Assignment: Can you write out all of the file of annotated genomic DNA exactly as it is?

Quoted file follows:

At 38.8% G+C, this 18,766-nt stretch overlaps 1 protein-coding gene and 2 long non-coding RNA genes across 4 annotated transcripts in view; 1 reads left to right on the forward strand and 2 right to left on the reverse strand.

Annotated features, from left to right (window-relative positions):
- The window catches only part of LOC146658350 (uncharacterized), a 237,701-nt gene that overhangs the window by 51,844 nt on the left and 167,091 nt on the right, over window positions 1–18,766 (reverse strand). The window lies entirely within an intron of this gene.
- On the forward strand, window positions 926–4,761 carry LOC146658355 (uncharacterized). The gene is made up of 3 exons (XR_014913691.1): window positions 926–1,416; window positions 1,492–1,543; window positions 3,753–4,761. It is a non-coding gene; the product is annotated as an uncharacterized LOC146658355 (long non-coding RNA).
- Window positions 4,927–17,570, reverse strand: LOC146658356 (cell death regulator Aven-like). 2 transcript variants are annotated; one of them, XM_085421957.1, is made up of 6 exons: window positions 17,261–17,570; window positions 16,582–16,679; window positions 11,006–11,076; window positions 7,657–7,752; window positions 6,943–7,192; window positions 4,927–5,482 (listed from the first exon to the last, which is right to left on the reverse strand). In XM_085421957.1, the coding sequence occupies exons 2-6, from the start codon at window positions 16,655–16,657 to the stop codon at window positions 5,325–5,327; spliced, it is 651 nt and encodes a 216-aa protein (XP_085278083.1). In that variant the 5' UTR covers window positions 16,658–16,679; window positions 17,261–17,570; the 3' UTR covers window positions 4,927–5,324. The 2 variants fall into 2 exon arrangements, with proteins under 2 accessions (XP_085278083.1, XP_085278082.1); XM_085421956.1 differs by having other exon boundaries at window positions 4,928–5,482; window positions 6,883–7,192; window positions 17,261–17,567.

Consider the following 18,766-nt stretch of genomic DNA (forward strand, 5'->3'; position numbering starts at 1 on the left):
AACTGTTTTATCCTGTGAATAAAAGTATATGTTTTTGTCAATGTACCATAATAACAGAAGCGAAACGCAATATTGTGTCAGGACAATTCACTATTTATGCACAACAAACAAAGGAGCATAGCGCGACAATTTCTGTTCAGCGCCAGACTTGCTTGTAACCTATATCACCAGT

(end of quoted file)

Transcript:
At 38.8% G+C, this 18,766-nt stretch overlaps 1 protein-coding gene and 2 long non-coding RNA genes across 4 annotated transcripts in view; 1 reads left to right on the forward strand and 2 right to left on the reverse strand.

Annotated features, from left to right (window-relative positions):
- The window catches only part of LOC146658350 (uncharacterized), a 237,701-nt gene that overhangs the window by 51,844 nt on the left and 167,091 nt on the right, over window positions 1–18,766 (reverse strand). The window lies entirely within an intron of this gene.
- On the forward strand, window positions 926–4,761 carry LOC146658355 (uncharacterized). The gene is made up of 3 exons (XR_014913691.1): window positions 926–1,416; window positions 1,492–1,543; window positions 3,753–4,761. It is a non-coding gene; the product is annotated as an uncharacterized LOC146658355 (long non-coding RNA).
- Window positions 4,927–17,570, reverse strand: LOC146658356 (cell death regulator Aven-like). 2 transcript variants are annotated; one of them, XM_085421957.1, is made up of 6 exons: window positions 17,261–17,570; window positions 16,582–16,679; window positions 11,006–11,076; window positions 7,657–7,752; window positions 6,943–7,192; window positions 4,927–5,482 (listed from the first exon to the last, which is right to left on the reverse strand). In XM_085421957.1, the coding sequence occupies exons 2-6, from the start codon at window positions 16,655–16,657 to the stop codon at window positions 5,325–5,327; spliced, it is 651 nt and encodes a 216-aa protein (XP_085278083.1). In that variant the 5' UTR covers window positions 16,658–16,679; window positions 17,261–17,570; the 3' UTR covers window positions 4,927–5,324. The 2 variants fall into 2 exon arrangements, with proteins under 2 accessions (XP_085278083.1, XP_085278082.1); XM_085421956.1 differs by having other exon boundaries at window positions 4,928–5,482; window positions 6,883–7,192; window positions 17,261–17,567.

Consider the following 18,766-nt stretch of genomic DNA (forward strand, 5'->3'; position numbering starts at 1 on the left):
AACTGTTTTATCCTGTGAATAAAAGTATATGTTTTTGTCAATGTACCATAATAACAGAAGCGAAACGCAATATTGTGTCAGGACAATTCACTATTTATGCACAACAAACAAAGGAGCATAGCGCGACAATTTCTGTTCAGCGCCAGACTTGCTTGTAACCTATATCACCAGT